| Pass the Salt Please
People and animals need salt. We put salt licks
out for horses and other animals. Deer have been observed traveling
up to 3 miles outside of normal range just to visit a sodium
source. Yet many people are brainwashed in thinking that salt
is an evil substance and to be avoided at all costs. It appears
that salt has been the subject of controversy for a very long
time. In fact, it has been at the headlines of many all the
In antiquity, salt was a precious commodity.
Marco Polo reported that in Tibet cakes of salt were pressed
with images of their ruler and used as currency.
Salt bars were also used as currency for more than 1000 years
in Ethiopia and travelers report that some are still circulating
among the nomads of the Danakil plains.
In ancient Greece, slaves were traded for salt, and an unruly
slave was not "worth his salt". Romans paid legionnaires
to enable them to purchase salt - a salarium argentum - from
which the word "salary" originates.
Chinese emperor Hsia Yu (2200 BC) was the first to levy a tax
on salt. This was also the first tax ever.
In France, the notorious salt tax (la gabelle) was partially
responsible for the eruption of the French revolution on 1789.
It is recorded that thousands of Napoleon's troops died during
his retreat from Moscow because their wounds would not heal
as a result of a lack of salt.
In 1777, the British Lord Howe was jubilant when he succeeded
in capturing General Washington's salt supply.
Salt played a key role in the Civil War too. In December, 1864,
Union forces made a forced march and fought a 36-hour battle
to capture Saltville, Virginia, the site of an important salt
processing plant thought essential to sustaining the South's
beleaguered armies. Civilian distress over the lack of salt
in the wartime Confederacy undermined rebel home front morale
History of Salt in Religion
Salt has long held an important place in religion and culture.
Greek worshippers consecrated salt in their rituals. Jewish
Temple offerings included salt; on the Sabbath, In the Old Testament,
Lot's wife was turned into a pillar of salt. When she looked
back to the city, Sodom.
Covenants in both the Old and New Testaments
were often sealed with salt: the origin of the word "salvation."
In the Catholic Church, salt is or has been used in a variety
of purifying rituals. In fact, until Vatican II, a small taste
of salt was placed on a baby's lip at his or her baptism. Jesus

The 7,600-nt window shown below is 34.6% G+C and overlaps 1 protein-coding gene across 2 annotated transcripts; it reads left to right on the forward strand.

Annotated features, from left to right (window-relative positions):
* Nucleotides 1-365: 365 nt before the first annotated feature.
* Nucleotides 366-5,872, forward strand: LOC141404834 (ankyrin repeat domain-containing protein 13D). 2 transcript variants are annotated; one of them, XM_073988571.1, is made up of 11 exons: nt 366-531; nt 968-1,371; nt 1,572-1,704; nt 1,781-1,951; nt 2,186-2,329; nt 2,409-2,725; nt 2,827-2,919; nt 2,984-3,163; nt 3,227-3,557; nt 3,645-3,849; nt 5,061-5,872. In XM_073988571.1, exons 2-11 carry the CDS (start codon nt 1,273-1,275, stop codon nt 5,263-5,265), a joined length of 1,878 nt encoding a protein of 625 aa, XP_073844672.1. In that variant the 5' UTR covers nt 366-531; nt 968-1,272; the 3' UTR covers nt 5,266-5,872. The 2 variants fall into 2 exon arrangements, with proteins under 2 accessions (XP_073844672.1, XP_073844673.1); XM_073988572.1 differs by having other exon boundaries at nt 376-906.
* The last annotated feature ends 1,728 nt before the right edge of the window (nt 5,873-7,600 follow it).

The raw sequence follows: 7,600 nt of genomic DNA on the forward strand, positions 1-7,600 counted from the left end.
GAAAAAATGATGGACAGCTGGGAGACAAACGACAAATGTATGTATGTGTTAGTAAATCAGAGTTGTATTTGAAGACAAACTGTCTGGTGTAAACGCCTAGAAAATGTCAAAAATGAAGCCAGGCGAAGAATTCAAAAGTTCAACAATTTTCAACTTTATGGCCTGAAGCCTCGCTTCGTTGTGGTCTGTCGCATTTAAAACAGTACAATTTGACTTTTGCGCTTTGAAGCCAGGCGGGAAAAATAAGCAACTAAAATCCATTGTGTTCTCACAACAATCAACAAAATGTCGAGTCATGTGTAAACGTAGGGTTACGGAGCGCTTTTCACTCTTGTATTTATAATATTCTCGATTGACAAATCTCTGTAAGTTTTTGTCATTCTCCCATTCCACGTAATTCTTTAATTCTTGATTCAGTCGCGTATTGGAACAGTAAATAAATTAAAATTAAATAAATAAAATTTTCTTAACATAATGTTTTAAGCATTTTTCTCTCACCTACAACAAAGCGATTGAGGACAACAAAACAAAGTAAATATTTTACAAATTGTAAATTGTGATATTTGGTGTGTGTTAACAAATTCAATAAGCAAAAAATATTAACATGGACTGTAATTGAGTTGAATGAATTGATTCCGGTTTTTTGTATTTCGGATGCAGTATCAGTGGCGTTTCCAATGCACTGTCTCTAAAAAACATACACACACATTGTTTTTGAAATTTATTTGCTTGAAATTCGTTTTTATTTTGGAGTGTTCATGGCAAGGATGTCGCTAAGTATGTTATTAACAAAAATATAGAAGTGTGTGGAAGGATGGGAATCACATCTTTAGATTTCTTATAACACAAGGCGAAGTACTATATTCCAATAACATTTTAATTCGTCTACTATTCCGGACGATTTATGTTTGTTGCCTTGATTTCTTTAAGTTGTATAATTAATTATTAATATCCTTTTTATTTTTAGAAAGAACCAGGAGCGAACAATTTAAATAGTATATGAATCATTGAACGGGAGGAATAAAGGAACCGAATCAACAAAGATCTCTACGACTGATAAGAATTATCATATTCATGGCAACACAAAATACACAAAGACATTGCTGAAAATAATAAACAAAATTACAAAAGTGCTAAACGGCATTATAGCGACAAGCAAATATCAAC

called his disciples "the Salt of the Earth." In Leonardo
DaVinci's famous painting, "The Last Supper," Judas
has just spilled a bowl of salt - a portent of evil and bad
luck. To this day, the tradition endures that someone who spills
salt should throw a pinch over his left shoulder to ward off
any devils that may be lurking behind.
In Buddhist tradition, salt repels evil spirits. That's why
it's customary to throw salt over your shoulder before entering
your house after a funeral: it scares off any evil spirits that
may be clinging to your back.
Salt was much more valuable commodity in the
past than it is now. Before refrigeration, salt was the main
ingredient to preserve food, as it draws water out of bacteria,
causing it to shrivel and die. The vast majority of meat, and
fish was salted and shipped. Even butter was heavily salted.
Since 1949 many governments mandated the addition of iodine
to table salt, a deficiency which causes goiter, a swelling
of the thyroid gland. (Goiter used to be prevalent in mountainous
inland regions with limited or no access to salt). But because
of the wide spread avoidance of salt, I see numerous conditions
that respond to an increase iodine supplementation and sea salt
does not have a high content of iodine.
Salt is essential to all life; it regulates fluid balance and
absolutely necessary for movement, nerve impulses, digestion
and healing of wounds. All vertebrates have the same amount
of salt in their blood (9 grams per litre) which makes it four
times more salty than sea water.
Standard table salt is pure white, and it is a mined from the
Earth. I like sea salt on the other hand which is harvested
from the ocean and contains a wide mineral spectrum. These other
minerals are also useful for other bodily functions that are
in some cases have yet to be understood. Plus sea salt tastes
So in this day of high blood pressure and the associated fear
of salt, we still have mineral deficiencies that can cause a